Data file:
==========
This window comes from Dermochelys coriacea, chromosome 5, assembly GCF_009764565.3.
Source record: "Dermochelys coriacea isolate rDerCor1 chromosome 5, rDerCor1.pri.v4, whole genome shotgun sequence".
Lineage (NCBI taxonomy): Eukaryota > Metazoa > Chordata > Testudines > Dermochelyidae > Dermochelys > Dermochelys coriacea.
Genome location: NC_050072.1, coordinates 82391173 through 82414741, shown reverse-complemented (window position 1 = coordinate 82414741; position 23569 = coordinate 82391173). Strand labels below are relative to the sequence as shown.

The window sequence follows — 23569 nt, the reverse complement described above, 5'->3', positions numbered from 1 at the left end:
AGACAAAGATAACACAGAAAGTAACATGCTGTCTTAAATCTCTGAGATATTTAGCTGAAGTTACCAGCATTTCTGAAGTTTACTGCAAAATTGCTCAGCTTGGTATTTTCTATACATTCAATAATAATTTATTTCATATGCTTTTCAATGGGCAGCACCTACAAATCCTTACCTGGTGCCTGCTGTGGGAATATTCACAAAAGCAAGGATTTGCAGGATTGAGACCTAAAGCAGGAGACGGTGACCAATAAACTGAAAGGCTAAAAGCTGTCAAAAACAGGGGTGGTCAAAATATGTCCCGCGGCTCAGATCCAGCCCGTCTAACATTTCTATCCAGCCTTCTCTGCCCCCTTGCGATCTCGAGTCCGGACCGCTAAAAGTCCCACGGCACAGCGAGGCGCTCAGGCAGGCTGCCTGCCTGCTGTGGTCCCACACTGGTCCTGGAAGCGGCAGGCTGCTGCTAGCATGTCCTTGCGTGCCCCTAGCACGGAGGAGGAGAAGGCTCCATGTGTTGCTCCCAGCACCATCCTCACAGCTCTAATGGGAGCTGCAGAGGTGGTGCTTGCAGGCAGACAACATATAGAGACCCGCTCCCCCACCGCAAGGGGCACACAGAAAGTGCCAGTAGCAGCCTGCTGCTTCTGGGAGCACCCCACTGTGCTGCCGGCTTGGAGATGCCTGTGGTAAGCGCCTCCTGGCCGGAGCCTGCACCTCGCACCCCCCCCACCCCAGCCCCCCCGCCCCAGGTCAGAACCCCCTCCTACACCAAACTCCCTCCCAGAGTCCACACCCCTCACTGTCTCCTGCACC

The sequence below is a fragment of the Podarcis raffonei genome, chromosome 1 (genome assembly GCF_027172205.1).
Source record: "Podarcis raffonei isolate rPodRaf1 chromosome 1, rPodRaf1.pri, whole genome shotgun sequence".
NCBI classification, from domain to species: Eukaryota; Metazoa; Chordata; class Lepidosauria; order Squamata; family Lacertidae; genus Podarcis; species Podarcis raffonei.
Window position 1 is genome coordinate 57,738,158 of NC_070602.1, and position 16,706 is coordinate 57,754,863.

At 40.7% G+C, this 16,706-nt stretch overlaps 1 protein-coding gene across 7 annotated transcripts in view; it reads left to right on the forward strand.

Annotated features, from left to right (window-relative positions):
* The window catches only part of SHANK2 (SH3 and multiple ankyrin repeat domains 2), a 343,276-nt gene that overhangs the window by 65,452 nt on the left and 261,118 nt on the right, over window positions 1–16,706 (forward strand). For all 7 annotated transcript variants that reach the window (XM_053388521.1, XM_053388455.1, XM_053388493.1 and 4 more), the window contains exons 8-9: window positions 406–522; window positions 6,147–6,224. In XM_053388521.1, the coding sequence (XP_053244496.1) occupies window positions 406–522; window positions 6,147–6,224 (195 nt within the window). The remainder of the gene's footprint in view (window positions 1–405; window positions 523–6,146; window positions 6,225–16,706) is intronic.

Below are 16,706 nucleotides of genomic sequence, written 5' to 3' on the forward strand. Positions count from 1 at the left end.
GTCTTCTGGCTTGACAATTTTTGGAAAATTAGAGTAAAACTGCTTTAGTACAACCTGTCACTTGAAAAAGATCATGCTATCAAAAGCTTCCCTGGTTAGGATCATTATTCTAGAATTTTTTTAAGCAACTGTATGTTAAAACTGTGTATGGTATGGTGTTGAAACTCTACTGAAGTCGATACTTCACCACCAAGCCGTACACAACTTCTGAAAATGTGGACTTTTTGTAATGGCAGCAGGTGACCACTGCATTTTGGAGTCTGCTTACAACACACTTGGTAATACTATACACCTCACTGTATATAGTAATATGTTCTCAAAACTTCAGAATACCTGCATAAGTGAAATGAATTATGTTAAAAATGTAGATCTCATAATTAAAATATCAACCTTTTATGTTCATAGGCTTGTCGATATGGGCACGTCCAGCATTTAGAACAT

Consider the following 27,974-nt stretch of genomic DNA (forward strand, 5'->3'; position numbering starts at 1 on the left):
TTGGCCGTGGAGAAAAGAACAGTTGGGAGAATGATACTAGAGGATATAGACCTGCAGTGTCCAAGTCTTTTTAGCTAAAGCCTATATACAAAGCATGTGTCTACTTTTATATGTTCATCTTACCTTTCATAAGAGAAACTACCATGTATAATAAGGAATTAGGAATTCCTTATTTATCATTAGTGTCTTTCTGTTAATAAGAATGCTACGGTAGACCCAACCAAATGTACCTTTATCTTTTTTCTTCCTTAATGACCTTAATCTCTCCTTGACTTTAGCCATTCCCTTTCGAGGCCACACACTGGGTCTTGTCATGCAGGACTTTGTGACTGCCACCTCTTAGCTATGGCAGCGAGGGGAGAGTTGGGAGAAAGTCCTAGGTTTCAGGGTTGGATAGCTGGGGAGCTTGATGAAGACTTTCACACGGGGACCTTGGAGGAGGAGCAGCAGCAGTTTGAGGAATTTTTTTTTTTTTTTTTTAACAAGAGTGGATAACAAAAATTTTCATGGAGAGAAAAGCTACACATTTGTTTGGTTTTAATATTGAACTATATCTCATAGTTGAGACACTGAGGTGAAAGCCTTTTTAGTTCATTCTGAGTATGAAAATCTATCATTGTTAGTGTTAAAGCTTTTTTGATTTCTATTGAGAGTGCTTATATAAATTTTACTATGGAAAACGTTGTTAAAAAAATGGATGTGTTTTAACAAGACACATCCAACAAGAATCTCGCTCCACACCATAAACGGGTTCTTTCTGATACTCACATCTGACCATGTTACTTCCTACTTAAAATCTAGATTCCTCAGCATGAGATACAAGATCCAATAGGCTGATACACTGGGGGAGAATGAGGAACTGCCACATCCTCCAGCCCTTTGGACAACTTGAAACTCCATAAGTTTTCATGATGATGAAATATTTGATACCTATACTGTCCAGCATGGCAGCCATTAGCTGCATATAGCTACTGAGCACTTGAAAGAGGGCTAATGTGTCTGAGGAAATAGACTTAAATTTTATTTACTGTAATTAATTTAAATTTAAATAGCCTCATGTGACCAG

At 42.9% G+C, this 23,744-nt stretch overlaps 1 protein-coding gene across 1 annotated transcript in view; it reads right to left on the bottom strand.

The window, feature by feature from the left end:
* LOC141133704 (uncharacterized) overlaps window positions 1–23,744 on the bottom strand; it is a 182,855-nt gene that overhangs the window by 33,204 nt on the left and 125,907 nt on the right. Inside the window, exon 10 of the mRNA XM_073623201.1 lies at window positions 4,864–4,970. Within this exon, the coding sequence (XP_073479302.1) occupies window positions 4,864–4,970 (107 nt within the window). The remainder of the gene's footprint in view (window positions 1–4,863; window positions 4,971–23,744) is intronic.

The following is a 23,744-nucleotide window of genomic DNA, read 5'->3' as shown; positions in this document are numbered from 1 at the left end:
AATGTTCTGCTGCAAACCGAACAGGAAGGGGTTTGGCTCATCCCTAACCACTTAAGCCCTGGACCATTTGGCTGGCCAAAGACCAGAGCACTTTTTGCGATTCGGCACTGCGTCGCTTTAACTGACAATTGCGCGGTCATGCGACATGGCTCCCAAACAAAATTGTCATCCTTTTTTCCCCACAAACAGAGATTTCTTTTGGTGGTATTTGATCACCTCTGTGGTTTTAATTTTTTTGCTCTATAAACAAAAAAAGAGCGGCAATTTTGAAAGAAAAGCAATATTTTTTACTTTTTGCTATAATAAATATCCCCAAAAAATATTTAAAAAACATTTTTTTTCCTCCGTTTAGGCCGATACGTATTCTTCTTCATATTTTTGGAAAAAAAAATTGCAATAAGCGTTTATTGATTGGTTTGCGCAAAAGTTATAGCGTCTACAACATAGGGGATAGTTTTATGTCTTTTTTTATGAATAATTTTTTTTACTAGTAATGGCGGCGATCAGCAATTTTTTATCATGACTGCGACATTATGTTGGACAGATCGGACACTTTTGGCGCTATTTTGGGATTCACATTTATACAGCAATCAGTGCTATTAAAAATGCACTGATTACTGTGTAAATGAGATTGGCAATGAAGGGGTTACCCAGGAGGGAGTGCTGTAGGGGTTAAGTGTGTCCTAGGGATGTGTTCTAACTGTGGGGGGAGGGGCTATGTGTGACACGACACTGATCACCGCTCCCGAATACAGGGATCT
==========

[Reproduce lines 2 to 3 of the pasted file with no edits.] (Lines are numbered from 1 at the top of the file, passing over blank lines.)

Source record: "Dermochelys coriacea isolate rDerCor1 chromosome 5, rDerCor1.pri.v4, whole genome shotgun sequence".
Lineage (NCBI taxonomy): Eukaryota > Metazoa > Chordata > Testudines > Dermochelyidae > Dermochelys > Dermochelys coriacea.